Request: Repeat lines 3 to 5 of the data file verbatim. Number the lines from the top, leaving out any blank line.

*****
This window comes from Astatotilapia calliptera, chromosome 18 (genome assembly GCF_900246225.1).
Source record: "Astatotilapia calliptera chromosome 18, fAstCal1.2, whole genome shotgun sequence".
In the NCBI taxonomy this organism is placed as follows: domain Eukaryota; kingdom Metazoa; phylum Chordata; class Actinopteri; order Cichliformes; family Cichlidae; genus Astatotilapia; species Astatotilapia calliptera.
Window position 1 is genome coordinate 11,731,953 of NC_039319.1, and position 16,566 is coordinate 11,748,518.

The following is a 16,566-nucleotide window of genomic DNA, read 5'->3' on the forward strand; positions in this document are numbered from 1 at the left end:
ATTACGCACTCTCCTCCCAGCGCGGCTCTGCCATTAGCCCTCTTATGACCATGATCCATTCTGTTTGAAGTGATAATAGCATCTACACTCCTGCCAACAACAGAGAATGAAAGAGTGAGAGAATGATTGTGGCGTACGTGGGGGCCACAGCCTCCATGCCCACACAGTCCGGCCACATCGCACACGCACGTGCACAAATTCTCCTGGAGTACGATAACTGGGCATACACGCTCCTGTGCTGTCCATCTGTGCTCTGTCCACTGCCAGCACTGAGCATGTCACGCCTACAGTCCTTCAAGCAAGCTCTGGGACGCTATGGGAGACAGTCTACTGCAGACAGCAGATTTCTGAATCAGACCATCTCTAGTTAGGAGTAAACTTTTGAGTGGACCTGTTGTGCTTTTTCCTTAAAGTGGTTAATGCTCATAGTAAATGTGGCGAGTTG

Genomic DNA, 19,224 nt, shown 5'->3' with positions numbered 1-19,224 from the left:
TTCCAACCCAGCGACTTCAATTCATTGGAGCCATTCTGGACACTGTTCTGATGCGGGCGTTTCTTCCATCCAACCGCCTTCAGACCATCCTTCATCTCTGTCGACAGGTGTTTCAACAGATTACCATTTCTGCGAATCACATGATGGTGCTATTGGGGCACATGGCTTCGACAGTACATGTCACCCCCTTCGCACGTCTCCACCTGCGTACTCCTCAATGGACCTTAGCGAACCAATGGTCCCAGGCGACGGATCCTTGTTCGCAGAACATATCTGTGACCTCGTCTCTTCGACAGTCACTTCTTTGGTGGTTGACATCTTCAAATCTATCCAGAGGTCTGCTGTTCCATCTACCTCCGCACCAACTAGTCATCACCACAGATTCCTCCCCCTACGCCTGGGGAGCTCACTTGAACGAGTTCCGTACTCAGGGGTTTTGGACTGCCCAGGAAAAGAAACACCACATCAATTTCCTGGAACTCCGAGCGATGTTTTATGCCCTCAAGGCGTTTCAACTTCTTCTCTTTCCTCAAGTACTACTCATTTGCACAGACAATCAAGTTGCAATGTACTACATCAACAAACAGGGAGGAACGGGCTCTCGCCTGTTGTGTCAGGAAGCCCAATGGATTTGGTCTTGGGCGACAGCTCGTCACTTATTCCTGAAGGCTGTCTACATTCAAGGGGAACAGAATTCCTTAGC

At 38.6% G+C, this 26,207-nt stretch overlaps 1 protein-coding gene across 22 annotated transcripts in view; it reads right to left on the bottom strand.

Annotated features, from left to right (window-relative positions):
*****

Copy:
In the NCBI taxonomy this organism is placed as follows: domain Eukaryota; kingdom Metazoa; phylum Chordata; class Actinopteri; order Cichliformes; family Cichlidae; genus Astatotilapia; species Astatotilapia calliptera.
Window position 1 is genome coordinate 11,731,953 of NC_039319.1, and position 16,566 is coordinate 11,748,518.

The following is a 16,566-nucleotide window of genomic DNA, read 5'->3' on the forward strand; positions in this document are numbered from 1 at the left end: